Page 1:Qualcomm's Fourth-Generation Snapdragon Family Gets A Flagship
Page 2:Qualcomm's Snapdragon S4 Line-Up: Krait CPUs And Adreno Graphics
Page 3:Performance From Scorpion To Krait: What A Difference One Generation Makes
Page 4:Nitty Gritty: CPU Core Performance, Per Clock
Page 5:Graphics Performance: Adreno 320 Under GLBenchmark 2.1 And 2.5
Page 6:S4 Pro Puts Qualcomm Back In The Fight
S4 Pro Puts Qualcomm Back In The Fight
Dell XPS 10: Qualcomm's S4 + Windows RT
Qualcomm's Snapdragon S4 Pro platform is backed by big improvements in CPU and graphics performance, arming the company with the numbers it needs to go up against the current heavy-hitters employing Cortex-A9-based SoCs.
As the technology world works, however, more competition is headed Qualcomm's way. Nvidia's next-generation Tegra and TI's OMAP 5430 are both expected soon. Both will employ Cortex-A15 cores and, we are certain, substantially better graphics performance.
Qualcomm faces a few challenges moving forward. The first is a lack of games able to showcase the strengths of its Adreno architecture. In comparison, Nvidia's storied history with ISVs has already proven quite fruitful for the company's mobile efforts. Today, there are several Tegra-optimized games (like RipTide and Shadowgun). Further, titles like Sonic the Hedgehog 4: Episode II enjoy an early release on Tegra platforms compared to the rest of the Android ecosystem.
It'd be easy for PC enthusiasts to dismiss the value of titles written specifically for smartphones and tablets. However, they're very important to hardware vendors trying to demonstrate what a graphics processor can do. For example, Apple uses Epic's Infinity Blade series to evangelize what its iPads can do. As we all know, manufacturers need software to justify ever more powerful hardware.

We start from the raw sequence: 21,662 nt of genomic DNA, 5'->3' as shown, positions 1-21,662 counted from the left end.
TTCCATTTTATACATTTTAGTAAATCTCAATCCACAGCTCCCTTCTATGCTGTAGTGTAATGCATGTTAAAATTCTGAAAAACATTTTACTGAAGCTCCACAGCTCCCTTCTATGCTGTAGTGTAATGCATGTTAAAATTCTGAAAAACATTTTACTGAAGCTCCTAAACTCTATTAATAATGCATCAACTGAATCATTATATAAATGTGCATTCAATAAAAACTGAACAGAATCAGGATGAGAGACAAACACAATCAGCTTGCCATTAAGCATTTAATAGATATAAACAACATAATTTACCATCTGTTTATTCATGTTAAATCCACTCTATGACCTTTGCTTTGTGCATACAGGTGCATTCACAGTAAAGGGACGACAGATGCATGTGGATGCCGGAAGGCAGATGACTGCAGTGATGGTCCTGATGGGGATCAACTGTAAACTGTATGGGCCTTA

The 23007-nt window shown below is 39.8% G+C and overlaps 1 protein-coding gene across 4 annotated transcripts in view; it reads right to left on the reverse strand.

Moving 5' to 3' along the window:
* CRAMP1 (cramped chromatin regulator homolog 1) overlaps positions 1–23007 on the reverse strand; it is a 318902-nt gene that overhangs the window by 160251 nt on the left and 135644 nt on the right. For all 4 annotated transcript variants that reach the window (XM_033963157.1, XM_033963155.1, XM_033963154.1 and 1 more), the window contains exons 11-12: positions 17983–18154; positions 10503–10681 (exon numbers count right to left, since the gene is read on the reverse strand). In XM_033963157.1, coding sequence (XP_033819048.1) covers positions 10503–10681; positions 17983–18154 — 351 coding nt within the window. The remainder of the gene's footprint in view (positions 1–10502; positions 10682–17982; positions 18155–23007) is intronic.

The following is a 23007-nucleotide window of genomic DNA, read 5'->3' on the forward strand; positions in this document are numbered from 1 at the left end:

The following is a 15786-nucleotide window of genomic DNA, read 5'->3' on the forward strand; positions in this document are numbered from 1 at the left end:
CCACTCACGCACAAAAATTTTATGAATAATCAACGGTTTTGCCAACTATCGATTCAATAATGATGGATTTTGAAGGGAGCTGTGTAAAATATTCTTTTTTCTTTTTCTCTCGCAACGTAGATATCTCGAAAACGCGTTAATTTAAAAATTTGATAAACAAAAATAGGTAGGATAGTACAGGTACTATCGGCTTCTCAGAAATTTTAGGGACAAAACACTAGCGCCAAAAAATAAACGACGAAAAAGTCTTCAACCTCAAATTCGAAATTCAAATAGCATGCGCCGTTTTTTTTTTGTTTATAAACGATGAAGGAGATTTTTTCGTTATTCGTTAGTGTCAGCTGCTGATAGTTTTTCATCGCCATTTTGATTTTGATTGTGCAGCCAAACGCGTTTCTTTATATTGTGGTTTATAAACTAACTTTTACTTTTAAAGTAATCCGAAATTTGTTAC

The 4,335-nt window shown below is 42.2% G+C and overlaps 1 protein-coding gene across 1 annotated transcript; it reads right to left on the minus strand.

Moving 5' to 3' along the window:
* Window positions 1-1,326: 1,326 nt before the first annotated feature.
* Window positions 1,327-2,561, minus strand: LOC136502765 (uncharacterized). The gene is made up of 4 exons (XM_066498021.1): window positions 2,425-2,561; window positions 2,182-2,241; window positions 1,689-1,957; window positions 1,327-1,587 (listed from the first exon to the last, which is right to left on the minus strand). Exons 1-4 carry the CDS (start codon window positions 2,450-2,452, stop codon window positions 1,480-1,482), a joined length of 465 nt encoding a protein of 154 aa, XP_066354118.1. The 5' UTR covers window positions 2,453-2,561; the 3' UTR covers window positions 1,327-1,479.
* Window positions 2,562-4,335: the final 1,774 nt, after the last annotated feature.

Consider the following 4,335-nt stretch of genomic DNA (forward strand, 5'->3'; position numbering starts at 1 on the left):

Qualcomm's second obstacle is that S4 Pro-based devices may show up later to the party than the company would have liked. The APQ8064 in our mobile development platform is a very attractive SoC sporting the new Krait CPU architecture, Adreno 320 graphics, and Wi-Fi connectivity. But without an integrated cellular modem, the chip has to be complemented by another piece of silicon in smartphone designs. This almost certainly has ramifications for power consumption.
Its MSM8960T is where we'll see copious integration translate to a better balance between performance and power (for several reasons). Phones based on the SoC still haven't landed, though. And it remains to be seen how much of a head-start Qualcomm might enjoy with its Snapdragon S4 Pro platform compared to upcoming solutions from Nvidia and TI.
More near-term, we have no problem waiting for retail S4 Pro-based tablet or smartphone hardware, which is faster than anything else we've used in those segments. Based on the roadmaps we've seen, it'll be 2013 before Qualcomm is challenged. We only hope the company uses that time to court ISVs able to properly utilize its promising Adreno 320 graphics engine.
- Qualcomm's Fourth-Generation Snapdragon Family Gets A Flagship
- Qualcomm's Snapdragon S4 Line-Up: Krait CPUs And Adreno Graphics
- Performance From Scorpion To Krait: What A Difference One Generation Makes
- Nitty Gritty: CPU Core Performance, Per Clock
- Graphics Performance: Adreno 320 Under GLBenchmark 2.1 And 2.5
- S4 Pro Puts Qualcomm Back In The Fight